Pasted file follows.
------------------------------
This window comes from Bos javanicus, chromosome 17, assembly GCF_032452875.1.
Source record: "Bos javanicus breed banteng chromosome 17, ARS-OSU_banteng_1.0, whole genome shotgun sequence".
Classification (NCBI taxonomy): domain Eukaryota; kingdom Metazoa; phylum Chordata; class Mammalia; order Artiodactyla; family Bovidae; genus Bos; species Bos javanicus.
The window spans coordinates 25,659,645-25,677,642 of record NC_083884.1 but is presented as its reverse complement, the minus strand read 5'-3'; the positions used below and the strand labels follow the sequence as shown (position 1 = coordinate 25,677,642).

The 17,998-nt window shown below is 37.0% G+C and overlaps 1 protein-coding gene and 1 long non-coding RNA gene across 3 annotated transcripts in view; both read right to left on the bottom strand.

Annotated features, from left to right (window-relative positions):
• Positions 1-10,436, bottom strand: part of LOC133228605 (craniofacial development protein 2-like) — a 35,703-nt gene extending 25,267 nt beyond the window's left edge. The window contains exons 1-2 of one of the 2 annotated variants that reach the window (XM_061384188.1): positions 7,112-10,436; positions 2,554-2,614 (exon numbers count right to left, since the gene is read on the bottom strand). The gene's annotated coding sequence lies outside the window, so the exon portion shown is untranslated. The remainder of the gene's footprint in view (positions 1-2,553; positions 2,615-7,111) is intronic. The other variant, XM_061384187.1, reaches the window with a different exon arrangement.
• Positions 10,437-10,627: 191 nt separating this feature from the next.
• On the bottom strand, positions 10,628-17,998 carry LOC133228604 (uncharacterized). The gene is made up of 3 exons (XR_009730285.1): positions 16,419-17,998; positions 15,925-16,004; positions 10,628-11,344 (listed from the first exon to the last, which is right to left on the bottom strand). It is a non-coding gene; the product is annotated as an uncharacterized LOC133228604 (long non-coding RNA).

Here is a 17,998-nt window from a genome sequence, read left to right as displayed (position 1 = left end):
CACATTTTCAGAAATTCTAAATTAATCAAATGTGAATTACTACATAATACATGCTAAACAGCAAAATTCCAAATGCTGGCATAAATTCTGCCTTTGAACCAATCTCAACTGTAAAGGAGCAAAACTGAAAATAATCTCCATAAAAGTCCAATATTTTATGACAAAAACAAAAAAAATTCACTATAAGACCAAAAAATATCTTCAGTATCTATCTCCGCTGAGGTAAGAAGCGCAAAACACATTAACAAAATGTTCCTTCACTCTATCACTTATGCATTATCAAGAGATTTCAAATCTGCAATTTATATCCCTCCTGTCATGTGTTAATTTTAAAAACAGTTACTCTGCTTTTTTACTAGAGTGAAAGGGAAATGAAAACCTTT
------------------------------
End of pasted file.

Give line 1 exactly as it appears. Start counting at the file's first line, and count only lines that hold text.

This window comes from Bos javanicus, chromosome 17, assembly GCF_032452875.1.